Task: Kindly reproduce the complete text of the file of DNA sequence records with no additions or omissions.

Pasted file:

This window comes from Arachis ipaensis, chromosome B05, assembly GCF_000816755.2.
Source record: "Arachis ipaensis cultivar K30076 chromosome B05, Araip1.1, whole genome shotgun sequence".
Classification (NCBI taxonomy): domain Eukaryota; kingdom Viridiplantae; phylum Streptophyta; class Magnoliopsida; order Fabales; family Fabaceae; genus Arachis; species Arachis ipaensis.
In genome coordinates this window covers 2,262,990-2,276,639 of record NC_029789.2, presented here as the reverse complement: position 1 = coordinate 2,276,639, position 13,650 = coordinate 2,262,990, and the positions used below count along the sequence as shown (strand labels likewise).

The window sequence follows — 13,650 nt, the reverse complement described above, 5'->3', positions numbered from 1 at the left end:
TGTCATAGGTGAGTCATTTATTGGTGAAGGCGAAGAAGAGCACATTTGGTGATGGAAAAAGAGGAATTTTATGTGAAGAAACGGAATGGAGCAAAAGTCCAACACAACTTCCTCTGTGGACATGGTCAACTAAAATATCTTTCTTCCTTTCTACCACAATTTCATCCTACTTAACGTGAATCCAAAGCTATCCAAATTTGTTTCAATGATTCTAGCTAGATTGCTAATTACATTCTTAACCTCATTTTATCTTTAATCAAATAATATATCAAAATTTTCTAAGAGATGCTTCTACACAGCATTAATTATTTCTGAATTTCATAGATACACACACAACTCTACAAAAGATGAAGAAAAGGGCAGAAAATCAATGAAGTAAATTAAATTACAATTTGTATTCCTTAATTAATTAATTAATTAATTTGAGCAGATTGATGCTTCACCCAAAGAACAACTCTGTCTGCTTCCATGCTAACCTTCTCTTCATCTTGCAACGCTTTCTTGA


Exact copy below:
This window comes from Arachis ipaensis, chromosome B05, assembly GCF_000816755.2.
Source record: "Arachis ipaensis cultivar K30076 chromosome B05, Araip1.1, whole genome shotgun sequence".
Classification (NCBI taxonomy): domain Eukaryota; kingdom Viridiplantae; phylum Streptophyta; class Magnoliopsida; order Fabales; family Fabaceae; genus Arachis; species Arachis ipaensis.
In genome coordinates this window covers 2,262,990-2,276,639 of record NC_029789.2, presented here as the reverse complement: position 1 = coordinate 2,276,639, position 13,650 = coordinate 2,262,990, and the positions used below count along the sequence as shown (strand labels likewise).

The window sequence follows — 13,650 nt, the reverse complement described above, 5'->3', positions numbered from 1 at the left end:
TGTCATAGGTGAGTCATTTATTGGTGAAGGCGAAGAAGAGCACATTTGGTGATGGAAAAAGAGGAATTTTATGTGAAGAAACGGAATGGAGCAAAAGTCCAACACAACTTCCTCTGTGGACATGGTCAACTAAAATATCTTTCTTCCTTTCTACCACAATTTCATCCTACTTAACGTGAATCCAAAGCTATCCAAATTTGTTTCAATGATTCTAGCTAGATTGCTAATTACATTCTTAACCTCATTTTATCTTTAATCAAATAATATATCAAAATTTTCTAAGAGATGCTTCTACACAGCATTAATTATTTCTGAATTTCATAGATACACACACAACTCTACAAAAGATGAAGAAAAGGGCAGAAAATCAATGAAGTAAATTAAATTACAATTTGTATTCCTTAATTAATTAATTAATTAATTTGAGCAGATTGATGCTTCACCCAAAGAACAACTCTGTCTGCTTCCATGCTAACCTTCTCTTCATCTTGCAACGCTTTCTTGA